Snow Baby Finger Puppet Book

Chronicle Books/Raincoast Books
Chunky board book
12 pages

Baby’s first exposure to snow can be full of wonder and surprise for both baby and parents. Snow Baby takes you through baby’s experience in the snow, falling from the sky, landing on her face. The book is small and chunky for little hands and little ones will love the velvety soft baby face finger puppet that appears on each page, bring baby to life. The puppet hole is big enough for little fingers to probe too.

Michael Hague’s Treasury of Christmas Carols

by Michael Hague and Kathleen Hague
Sterling Children’s Books
Age 3-8
48 pages

Singing Christmas carols is a favourite pastime for our family during December. We sing along to the radio, music on the iPod, even just singing out of the blue.Michael Hague’s Treasury of Christmas Carols is a wonderful small collection holiday favourites that are easy for children to learn with their repetitive choruses: Jingle Bells, Deck the Halls,, Oh Christmas Tree, and We Wish You a Merry Christmas. Kids may know the tunes to these songs but not the words. This treasury includes a mix of large type words (without musical score to avoid confusion) and delightful Christmas illustrations of bunnies and cats and ducks enjoying the season.

Bitsy

by Paola Opal
Simply Read Books/Raincoast Books
Board book
24 pages

I’m always drawn to the look of a book first and I love the format for this board book, a tall rectangle versus a standard square board book. Bitsy is part of a new series of board books using simple illustrations with a limited colour palate. I love the story, a beaver family working together to build a damn. Mom and dad are able to cut the wood but Bitsy is not big enough yet to cut down the big pieces needed. A small hole in the damn needs the help of a small Beaver and Bitsy proves that all family members play an important role, each offering their own unique skills that make the family complete. What a wonderful message to give kids. I’m looking forward to reading some of the other books by Paola Opal.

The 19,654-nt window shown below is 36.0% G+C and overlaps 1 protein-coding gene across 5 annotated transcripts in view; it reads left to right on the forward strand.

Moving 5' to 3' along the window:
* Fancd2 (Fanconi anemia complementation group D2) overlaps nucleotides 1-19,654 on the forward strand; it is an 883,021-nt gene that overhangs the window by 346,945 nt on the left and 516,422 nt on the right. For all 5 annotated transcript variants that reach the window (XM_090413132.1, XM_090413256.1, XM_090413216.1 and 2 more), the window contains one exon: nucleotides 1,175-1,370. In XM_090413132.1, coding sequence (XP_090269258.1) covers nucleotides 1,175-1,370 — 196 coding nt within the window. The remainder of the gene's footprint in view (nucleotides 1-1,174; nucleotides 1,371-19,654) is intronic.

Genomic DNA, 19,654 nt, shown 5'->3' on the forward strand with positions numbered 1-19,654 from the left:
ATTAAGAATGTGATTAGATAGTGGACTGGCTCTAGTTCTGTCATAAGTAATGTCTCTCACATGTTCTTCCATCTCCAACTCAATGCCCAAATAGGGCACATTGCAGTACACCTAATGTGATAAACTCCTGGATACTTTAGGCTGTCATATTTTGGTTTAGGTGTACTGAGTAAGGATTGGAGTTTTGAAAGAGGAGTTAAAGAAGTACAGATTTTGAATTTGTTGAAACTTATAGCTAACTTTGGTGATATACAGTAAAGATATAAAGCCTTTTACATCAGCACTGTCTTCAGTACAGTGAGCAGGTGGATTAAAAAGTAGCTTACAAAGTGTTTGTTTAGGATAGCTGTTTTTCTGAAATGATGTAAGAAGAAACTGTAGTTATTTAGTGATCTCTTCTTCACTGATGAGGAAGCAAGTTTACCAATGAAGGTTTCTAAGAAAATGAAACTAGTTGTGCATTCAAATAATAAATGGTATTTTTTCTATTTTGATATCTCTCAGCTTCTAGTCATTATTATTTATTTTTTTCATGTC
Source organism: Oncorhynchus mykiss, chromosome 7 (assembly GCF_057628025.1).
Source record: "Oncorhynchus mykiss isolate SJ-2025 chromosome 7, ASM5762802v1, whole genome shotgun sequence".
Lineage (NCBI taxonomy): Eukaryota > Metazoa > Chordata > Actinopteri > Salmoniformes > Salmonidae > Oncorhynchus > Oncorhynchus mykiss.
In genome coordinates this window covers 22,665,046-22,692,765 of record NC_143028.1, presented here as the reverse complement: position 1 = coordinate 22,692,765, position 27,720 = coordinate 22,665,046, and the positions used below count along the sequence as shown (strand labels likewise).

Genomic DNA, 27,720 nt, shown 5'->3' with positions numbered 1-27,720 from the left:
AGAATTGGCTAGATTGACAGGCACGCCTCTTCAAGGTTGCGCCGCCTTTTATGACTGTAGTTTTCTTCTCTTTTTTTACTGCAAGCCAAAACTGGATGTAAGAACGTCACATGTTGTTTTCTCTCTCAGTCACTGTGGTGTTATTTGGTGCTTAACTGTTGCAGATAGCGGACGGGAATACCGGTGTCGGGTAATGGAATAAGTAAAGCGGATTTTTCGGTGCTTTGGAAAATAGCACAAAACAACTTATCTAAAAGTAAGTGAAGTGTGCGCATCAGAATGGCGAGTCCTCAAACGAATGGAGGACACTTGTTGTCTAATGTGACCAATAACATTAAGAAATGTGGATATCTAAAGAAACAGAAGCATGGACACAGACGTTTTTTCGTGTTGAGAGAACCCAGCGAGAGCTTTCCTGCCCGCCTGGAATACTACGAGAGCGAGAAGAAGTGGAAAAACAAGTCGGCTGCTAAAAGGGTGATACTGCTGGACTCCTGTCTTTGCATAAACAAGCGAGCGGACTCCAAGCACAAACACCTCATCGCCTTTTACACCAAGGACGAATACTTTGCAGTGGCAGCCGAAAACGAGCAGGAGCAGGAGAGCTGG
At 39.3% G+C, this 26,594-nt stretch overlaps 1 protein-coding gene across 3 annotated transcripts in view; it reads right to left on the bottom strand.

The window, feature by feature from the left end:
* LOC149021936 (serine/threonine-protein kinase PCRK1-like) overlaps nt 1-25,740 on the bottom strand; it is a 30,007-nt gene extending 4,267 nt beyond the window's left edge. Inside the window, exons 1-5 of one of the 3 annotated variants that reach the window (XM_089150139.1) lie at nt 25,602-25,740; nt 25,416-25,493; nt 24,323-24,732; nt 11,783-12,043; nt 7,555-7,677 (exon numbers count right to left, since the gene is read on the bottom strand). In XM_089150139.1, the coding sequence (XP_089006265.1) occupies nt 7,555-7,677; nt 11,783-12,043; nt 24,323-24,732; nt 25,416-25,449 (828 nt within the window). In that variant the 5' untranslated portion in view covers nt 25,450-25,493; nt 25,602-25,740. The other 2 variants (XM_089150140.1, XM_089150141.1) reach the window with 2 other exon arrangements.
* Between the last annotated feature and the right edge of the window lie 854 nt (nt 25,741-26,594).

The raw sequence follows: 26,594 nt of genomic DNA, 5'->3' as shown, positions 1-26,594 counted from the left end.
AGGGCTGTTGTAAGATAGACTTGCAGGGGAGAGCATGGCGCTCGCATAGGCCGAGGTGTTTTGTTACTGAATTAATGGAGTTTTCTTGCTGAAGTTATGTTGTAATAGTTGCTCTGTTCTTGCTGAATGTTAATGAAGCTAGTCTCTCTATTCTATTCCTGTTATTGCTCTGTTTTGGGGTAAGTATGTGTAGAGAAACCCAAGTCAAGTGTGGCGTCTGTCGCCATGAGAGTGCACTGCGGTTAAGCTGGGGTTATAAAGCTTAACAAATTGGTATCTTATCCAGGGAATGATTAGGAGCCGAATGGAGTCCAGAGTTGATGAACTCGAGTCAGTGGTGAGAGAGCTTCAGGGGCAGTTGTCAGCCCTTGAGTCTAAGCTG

Animal Baths

by Bob Barner
Chronicle Books/Raincoast Books
age 3-8
32 pages

Bath time can be something kids either enjoy or avoid. Animal Baths is a great way to encourage kids to get soapy and preen like a duck, scrub like a bear and other animals. The colourful pages with collage-like illustrations take kids through the cleaning routines of some common (and perhaps not so common) animals. Then it invites kids to get clean, asking which animal they will be in the tub. The last two pages take the animal attributes talked about in the earlier pages, incorporating them into your child’s bath routine. A fun story for reluctant bathers and bath lovers alike.

 The Crown On Your Head

by Nancy Tillman
Feiwel and FriendsRaincoast Books
age 5-8
32 pages
Most books I come across are stories designed with kids in mind; stories we read for our children’s enjoyment. The Crown on Your Head is a story just as much for mom and dad and for kids (though I think it might even be a little more for the parents). We know as parents how special our kids are and that we see them destined for great things. This story tries to explain this feeling to kids, by talking about their invisible crown of magnificence. Unlike a traditional crown, like in the monarchy, that makes someone better than everyone else, this crown exists on everyone’s head, their special soul or ora. My 5-year old enjoyed the story but I took it more to heart I think, making me a little teary as a read it. I also love the note at the end of the book about how kids can reaffirm to themselves that their crown is indeed there, even if they can’t see it. A wonderful bedtime story or great for those growing and transition stages your kids go through.

I want to thank Katie from Sterling Children’s Books and Crystal from Raincoast Books for my review copies.
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Carrie Anne is a contributing writer on No Time For Flash Cards , she is a mom of 3 , and is the Managing Partner and Editor-in-Chief at EverythingMom.com.